Insurance companies already gather mountains of information on our age, gender, geography, marital status, income and credit score (and probably a lot of things we aren’t aware of) in order to determine who is a greater risk and thereby deserving of a higher premium. But these call into questions issues of sexism, ageism and classism. Charging more to those who drive more makes a lot more sense morally and financially.

Check out this graph from The Atlantic showing the relationship between miles driven and crashes/damages/injuries.

It doesn’t get much clearer than that.

And sure, Progressive, and its competitors who offer similar but less advanced products, have intentionally left out a GPS tracking systems in the monitoring device. They rightly assumed customers would not use the product with Big Brother knowing so much. But it’s only a matter of time before we cross that line. Once the system is in place, it will only be a matter of adding (or merely activating) one feature.

Surely there are lives and money to be saved if companies could track our every motion. Certainly there are some roads that are more dangerous than others; people who drive on the safe ones who want to save. How about breathalyzers as standard equipment in order to save money on insurance?

What other information can we use to draw correlations? Level of education? Criminal record? Gun ownership? Body mass index? Religion? Race? That last one is prohibited under the Constitution, but when you make a list of all the factors, you see how ridiculous it might seem to (1) exclude it, or (2) even consider all the other bits of information in the first place.

As technology improves we are going to be confronted with more of these dilemmas over privacy and common sense approaches to saving money and lives. I’m not sure where to draw the line. In fact, I would install such a device in my car. The way I see it, the war with the machines/robots/cyborgs/mutants/whatever is coming one way or another. The only question is whether it will be my grandchildren or their grandchildren who will wage that battle.

Facebook Is Defending Our Privacy (and Their Bottom Line)

Employers want your Facebook password, but Mark and Co. are here to help. Nice, but there is still no hope.

No intro for this post – we already know that Facebook is taking over our lives.

What’s more disturbing, however, is the recent trend of employers asking candidates for Facebook passwords in job interviews. Most companies already search your name in Google and Facebook to glean any public information, but requiring the disclosure of your password is tantamount to handing over a copy of your house keys in case your boss ever feels like dropping by to make sure you aren’t misbehaving. Apparently Facebook has noticed and has made it known that they are not happy.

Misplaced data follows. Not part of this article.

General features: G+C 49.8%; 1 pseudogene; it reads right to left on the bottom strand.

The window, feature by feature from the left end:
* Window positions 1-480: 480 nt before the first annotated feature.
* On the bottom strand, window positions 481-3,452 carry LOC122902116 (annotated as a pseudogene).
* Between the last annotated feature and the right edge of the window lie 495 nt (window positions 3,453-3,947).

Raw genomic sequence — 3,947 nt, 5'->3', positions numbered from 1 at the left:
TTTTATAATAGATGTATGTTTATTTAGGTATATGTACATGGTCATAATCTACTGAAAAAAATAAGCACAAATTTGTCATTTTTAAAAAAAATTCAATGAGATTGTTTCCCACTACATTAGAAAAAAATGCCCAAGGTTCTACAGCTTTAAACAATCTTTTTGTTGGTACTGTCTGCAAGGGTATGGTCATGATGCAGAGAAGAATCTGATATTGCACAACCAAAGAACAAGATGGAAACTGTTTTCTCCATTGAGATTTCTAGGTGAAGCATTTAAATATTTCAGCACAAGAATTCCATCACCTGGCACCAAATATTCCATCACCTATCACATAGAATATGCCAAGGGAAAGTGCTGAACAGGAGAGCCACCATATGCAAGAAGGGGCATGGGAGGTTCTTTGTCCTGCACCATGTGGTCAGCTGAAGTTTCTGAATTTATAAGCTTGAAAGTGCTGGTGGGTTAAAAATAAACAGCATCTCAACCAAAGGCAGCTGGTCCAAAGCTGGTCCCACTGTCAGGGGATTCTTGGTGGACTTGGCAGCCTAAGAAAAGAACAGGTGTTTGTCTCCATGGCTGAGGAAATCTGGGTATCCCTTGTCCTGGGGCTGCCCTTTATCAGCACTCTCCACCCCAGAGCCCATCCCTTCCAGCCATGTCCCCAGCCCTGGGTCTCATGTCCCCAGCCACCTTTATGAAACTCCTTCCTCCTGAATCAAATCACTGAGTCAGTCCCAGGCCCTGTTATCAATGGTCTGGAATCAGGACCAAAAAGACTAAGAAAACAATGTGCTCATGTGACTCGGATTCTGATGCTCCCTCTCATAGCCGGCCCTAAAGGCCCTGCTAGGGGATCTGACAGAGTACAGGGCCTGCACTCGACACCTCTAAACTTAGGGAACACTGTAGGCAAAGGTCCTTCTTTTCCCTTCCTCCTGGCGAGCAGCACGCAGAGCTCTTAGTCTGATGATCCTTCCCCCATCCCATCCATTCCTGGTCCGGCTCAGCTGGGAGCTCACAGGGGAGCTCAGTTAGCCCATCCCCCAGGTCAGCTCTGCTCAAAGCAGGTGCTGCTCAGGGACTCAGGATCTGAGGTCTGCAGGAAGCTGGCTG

Last Friday, Facebook issued a statement, condemning the soliciting of passwords. And then they took it to another level.

Facebook takes your privacy seriously.  We’ll take action to protect the privacy and security of our users, whether by engaging policymakers or, where appropriate, by initiating legal action, including by shutting down applications that abuse their privileges.

Did you catch that? Initiating legal action! The prospects of a legal battle with Facebook makes the ACLU (who is working on the matter too) seem like a minor nuisance. Hopefully, this will discourage employers from overstepping their boundaries (now if only we could get Facebook to do so as well).

So why is Facebook so concerned with our privacy? By partnering with users to maintain strict boundaries around personal information, Facebook is ensuring that they, and only they, can have access to (and profit from) your personal information. This is the basis of their entire business model. Also, if employers had access to accounts, people would be less likely to use the site as freely as they do now. Fewer users and reduced volume translates to less information to sell.

Although Facebook has taken a stand against intrusive employers, in the long run, we may be defenseless against entities that know us better than we know ourselves. There are plenty of other companies and government authorities who are actively working to track our behavior in order to facilitate material consumption and political coercion. The irony is that we are voluntarily giving up our privacy. Complaints about corporate intrusiveness are superseded by our frantic appetite to consume more of their products. We may be safe from our employers for now, but if we are headed toward a dystopian future of conformity and control, perhaps it will be our own fault for signing up. For a more full explanation, see this important video.